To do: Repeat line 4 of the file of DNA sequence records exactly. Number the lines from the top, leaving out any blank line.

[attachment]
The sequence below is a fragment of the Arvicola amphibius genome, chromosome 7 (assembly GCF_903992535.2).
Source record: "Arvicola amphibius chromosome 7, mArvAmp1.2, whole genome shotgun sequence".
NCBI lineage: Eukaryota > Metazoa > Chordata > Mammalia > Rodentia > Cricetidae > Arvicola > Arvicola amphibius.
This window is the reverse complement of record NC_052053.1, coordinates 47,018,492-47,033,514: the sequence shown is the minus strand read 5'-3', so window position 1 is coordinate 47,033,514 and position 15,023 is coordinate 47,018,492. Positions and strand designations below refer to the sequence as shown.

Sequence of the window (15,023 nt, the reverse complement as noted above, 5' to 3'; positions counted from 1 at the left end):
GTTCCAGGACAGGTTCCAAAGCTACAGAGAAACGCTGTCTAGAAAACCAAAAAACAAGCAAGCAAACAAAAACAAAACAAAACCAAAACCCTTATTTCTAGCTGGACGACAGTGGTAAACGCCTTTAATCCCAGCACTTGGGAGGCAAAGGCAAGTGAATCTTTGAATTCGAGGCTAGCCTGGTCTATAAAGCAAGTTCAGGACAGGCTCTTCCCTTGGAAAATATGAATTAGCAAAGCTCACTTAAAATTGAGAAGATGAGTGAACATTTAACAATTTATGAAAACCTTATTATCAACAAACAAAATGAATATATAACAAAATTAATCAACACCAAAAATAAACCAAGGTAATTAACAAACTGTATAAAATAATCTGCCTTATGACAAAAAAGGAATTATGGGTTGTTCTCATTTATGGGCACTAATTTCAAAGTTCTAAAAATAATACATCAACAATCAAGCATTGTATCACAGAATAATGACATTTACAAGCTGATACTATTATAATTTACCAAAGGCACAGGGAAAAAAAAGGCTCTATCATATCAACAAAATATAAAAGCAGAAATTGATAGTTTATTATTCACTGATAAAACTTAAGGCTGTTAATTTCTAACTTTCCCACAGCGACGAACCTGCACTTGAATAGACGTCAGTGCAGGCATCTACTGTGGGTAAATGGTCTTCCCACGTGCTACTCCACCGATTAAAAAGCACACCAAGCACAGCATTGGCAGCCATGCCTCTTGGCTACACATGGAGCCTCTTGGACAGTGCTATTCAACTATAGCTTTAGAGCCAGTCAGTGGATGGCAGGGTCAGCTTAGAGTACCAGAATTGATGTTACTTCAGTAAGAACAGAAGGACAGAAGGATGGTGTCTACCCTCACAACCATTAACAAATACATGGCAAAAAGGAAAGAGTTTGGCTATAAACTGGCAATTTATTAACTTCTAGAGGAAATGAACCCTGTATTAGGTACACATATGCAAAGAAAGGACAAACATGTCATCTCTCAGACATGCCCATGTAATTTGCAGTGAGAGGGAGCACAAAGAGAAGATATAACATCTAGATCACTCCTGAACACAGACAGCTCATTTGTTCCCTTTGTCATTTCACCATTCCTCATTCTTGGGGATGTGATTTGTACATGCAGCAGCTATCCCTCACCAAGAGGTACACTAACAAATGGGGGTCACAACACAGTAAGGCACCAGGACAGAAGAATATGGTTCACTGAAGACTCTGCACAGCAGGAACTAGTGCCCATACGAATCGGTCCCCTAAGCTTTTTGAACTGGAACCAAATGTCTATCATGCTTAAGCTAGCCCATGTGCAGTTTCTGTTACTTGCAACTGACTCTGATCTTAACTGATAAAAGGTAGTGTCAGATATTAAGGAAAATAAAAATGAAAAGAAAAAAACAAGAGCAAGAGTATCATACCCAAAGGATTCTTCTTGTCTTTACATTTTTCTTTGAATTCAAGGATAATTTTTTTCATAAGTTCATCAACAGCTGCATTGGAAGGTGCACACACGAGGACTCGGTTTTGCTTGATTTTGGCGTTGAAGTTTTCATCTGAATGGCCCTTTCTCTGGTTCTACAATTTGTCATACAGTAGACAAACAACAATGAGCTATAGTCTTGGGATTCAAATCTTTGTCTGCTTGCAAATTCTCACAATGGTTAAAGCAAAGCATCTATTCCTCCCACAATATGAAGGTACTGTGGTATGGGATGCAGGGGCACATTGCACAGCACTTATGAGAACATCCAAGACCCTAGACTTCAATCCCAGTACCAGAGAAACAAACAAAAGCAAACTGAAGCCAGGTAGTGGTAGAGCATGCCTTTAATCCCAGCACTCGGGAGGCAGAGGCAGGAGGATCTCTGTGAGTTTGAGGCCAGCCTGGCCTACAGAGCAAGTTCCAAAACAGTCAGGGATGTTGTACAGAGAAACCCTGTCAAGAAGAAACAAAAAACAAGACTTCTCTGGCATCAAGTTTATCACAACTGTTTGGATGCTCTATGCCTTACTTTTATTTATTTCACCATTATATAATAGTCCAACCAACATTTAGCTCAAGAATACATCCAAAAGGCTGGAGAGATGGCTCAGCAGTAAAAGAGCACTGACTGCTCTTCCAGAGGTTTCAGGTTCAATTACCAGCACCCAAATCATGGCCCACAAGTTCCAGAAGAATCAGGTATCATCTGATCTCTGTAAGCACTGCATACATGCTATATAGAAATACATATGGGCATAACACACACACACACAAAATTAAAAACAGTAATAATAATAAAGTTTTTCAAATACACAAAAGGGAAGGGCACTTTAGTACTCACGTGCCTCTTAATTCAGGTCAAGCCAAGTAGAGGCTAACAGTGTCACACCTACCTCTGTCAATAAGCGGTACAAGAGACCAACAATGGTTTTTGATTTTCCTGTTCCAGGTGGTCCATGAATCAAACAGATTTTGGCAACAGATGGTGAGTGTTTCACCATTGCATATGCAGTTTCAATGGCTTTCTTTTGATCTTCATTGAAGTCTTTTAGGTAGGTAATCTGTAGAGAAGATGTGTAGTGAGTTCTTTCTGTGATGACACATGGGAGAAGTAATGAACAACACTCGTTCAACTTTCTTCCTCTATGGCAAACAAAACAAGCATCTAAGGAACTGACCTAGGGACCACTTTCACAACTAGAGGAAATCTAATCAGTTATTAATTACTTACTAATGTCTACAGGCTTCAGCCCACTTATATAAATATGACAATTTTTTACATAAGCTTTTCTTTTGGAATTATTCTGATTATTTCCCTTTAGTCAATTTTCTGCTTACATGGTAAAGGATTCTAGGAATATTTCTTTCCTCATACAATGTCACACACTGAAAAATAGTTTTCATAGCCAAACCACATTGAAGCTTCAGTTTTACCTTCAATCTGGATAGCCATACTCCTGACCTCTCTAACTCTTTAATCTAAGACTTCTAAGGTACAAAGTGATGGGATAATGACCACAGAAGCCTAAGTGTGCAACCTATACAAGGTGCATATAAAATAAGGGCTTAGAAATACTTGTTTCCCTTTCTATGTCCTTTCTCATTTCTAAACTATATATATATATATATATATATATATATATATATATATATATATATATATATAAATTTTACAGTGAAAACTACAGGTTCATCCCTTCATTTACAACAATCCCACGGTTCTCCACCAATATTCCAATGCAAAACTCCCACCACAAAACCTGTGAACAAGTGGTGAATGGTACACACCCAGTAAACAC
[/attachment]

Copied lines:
This window is the reverse complement of record NC_052053.1, coordinates 47,018,492-47,033,514: the sequence shown is the minus strand read 5'-3', so window position 1 is coordinate 47,033,514 and position 15,023 is coordinate 47,018,492. Positions and strand designations below refer to the sequence as shown.